In case you missed ’em:
- Uncle Dan’s Dinosaur Tour, Part I – Eggs!
- Uncle Dan’s Dinosaur Tour, Part II – The Trail Through Time
Another day, another exciting dinosaur site! On the Wednesday before Thanksgiving, we took the day off work and drove out to Utah again – this time headed for Canyonlands National Park, but with a few stops on the way. First up, Mill Canyon: a nondescript pull-off into a sparsely populated gravel parking lot that promised a big, exciting treat.
Just about a hundred yards or so from the parking lot, Dan promised, we would find the remains of a prehistoric mud patch with dozens of fossilized dinosaur tracks. We owed this exciting score to Danielle’s dad, who enjoys poking around in the desert and “finding stuff” as much as his daughter and son-in-law do.
The site consisted of a path, boardwalks, and viewing platforms around the perimeter, ensuring that the treasures in the ancient mud remained undisturbed.
Therapod tracks! We had fun speculating about who might have left this imprint in the prehistoric mud. Allosaurus? Probably not T-rex; wrong time period.
I was most excited to see these: sauropod tracks! Maybe apatosaurus, my favorite? Or brachiosaurus or diplodocus? Insert star-eyes emoji here.
Of course, no one was as excited about the tracks as the six-year-old boy. He was actually having a bit of an emo day; it had been a lot of car time over the past week. But he brightened right up when we saw the dinosaur tracks. Wish I could always deliver dinosaurs whenever anyone is grumpy.
Doesn’t get cooler than this!
Tracks everywhere! I couldn’t stop clicking away with my camera.
Prehistoric crocodile slither spot, complete with tail-drag. Shut the front door!
Seriously, it doesn’t get cooler than this. We didn’t make it to Dinosaur National Monument on this trip – have to have something to save for the next visit, right? – but we certainly weren’t hurting for dinosaur excitement even without hitting up the big park.
Have you ever visited a fossil site in the wild?
Loving all these dinosaur sites! My kid would go nuts for these, too. He used to struggle hard on long car rides, and as a result, we avoided big road trips for years. However, we’ve always let him play video games on airplanes and in airports (for years his only such opportunity), and expanding that to long car rides has been a game changer. He is prone to car sickness (especially when his Dad is driving, ahem) so we have to limit gaming in mountainous areas with twisty roads, and I also make him stop when we enter National Parks or other special places, but it’s perfect for long hauls on the interstate. And now he loves road trips!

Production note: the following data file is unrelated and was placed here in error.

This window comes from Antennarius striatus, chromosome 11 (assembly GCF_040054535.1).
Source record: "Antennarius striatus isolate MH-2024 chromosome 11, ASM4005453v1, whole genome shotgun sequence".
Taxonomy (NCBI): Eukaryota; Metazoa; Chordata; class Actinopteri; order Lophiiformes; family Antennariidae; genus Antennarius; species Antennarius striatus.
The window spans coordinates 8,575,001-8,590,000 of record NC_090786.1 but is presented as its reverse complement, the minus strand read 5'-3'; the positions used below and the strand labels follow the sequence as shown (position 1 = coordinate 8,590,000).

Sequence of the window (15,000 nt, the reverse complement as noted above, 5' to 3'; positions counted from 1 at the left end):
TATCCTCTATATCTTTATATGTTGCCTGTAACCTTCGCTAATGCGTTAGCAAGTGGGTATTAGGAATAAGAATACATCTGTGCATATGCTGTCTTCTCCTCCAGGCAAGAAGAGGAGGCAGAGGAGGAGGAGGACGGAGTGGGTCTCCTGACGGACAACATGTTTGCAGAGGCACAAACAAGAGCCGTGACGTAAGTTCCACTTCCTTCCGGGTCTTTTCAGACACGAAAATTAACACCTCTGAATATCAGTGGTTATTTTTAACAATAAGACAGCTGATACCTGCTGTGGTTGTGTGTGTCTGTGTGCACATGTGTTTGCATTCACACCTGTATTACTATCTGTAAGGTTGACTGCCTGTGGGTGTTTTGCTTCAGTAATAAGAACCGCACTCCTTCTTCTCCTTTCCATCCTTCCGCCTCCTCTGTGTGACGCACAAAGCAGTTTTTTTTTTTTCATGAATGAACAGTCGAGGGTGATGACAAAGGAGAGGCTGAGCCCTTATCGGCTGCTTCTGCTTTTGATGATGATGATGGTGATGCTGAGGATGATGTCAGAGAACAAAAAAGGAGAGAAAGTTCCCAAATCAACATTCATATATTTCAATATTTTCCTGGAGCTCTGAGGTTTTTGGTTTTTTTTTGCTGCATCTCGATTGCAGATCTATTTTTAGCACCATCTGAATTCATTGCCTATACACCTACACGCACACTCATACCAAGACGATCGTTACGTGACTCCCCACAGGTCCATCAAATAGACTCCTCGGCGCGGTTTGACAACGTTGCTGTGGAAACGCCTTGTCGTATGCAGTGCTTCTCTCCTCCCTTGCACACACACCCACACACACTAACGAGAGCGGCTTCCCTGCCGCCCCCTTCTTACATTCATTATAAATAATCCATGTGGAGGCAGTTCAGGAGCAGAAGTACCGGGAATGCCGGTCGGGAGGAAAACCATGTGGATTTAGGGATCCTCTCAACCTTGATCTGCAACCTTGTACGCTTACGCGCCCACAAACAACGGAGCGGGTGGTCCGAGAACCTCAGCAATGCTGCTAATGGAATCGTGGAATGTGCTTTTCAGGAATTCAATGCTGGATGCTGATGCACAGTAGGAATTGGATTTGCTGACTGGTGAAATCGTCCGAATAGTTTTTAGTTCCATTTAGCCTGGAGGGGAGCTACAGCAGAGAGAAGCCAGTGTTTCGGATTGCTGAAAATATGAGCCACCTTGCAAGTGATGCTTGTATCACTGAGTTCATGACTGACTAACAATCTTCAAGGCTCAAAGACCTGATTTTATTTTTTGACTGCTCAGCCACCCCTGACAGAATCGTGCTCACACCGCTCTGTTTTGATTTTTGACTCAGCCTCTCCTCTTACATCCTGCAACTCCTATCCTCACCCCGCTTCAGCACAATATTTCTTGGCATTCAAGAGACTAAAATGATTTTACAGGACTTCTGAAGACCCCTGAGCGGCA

The only fossil site I’ve visited in the wild was the tetrapod trackway on Valentia Island in Ireland. This trip was before the kid was born and we stayed in the area a few nights hoping to secure passage to Skellig Michael (the water is very rough and the small boats can’t go out in inclement weather; we did make it out there but it was good we booked a few days because we needed it). This whole area was off the beaten track at the time — this was before the Star Wars movie was filmed on Skellig Michael. Anyway, the tetrapod tracks date to the Devonian, about 385 million years old, and are some of the oldest known fossil footprints made by vertebrates coming out of the sea onto land. Pre-dinosaurs! It was *definitely* cool to see.
Pre-dinosaurs is pretty awesome! I highly recommend you and the kiddo check out dinosaur country in Colorado and Utah. It would be right up your alley! 😀